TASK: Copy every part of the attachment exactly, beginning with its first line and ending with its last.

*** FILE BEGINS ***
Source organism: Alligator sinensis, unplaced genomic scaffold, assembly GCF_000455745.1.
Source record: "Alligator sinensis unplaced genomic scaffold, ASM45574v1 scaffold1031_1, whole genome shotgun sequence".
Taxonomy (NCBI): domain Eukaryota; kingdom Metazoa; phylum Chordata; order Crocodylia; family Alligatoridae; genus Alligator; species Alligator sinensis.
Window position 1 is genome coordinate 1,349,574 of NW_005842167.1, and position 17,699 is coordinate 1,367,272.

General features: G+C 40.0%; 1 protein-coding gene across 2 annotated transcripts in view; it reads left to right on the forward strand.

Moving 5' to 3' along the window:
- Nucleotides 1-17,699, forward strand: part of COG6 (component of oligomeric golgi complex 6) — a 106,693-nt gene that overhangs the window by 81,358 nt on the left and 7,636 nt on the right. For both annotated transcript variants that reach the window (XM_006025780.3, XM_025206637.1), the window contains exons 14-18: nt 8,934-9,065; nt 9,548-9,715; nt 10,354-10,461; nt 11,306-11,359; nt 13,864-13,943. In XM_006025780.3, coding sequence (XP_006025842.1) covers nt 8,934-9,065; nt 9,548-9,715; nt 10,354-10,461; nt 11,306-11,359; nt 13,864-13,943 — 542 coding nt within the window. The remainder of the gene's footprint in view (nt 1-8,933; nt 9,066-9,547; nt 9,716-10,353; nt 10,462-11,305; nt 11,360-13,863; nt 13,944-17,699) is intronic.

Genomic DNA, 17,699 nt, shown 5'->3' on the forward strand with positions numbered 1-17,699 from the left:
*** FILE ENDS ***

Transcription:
Source organism: Alligator sinensis, unplaced genomic scaffold, assembly GCF_000455745.1.
Source record: "Alligator sinensis unplaced genomic scaffold, ASM45574v1 scaffold1031_1, whole genome shotgun sequence".
Taxonomy (NCBI): domain Eukaryota; kingdom Metazoa; phylum Chordata; order Crocodylia; family Alligatoridae; genus Alligator; species Alligator sinensis.
Window position 1 is genome coordinate 1,349,574 of NW_005842167.1, and position 17,699 is coordinate 1,367,272.

General features: G+C 40.0%; 1 protein-coding gene across 2 annotated transcripts in view; it reads left to right on the forward strand.

Moving 5' to 3' along the window:
- Nucleotides 1-17,699, forward strand: part of COG6 (component of oligomeric golgi complex 6) — a 106,693-nt gene that overhangs the window by 81,358 nt on the left and 7,636 nt on the right. For both annotated transcript variants that reach the window (XM_006025780.3, XM_025206637.1), the window contains exons 14-18: nt 8,934-9,065; nt 9,548-9,715; nt 10,354-10,461; nt 11,306-11,359; nt 13,864-13,943. In XM_006025780.3, coding sequence (XP_006025842.1) covers nt 8,934-9,065; nt 9,548-9,715; nt 10,354-10,461; nt 11,306-11,359; nt 13,864-13,943 — 542 coding nt within the window. The remainder of the gene's footprint in view (nt 1-8,933; nt 9,066-9,547; nt 9,716-10,353; nt 10,462-11,305; nt 11,360-13,863; nt 13,944-17,699) is intronic.

Genomic DNA, 17,699 nt, shown 5'->3' on the forward strand with positions numbered 1-17,699 from the left: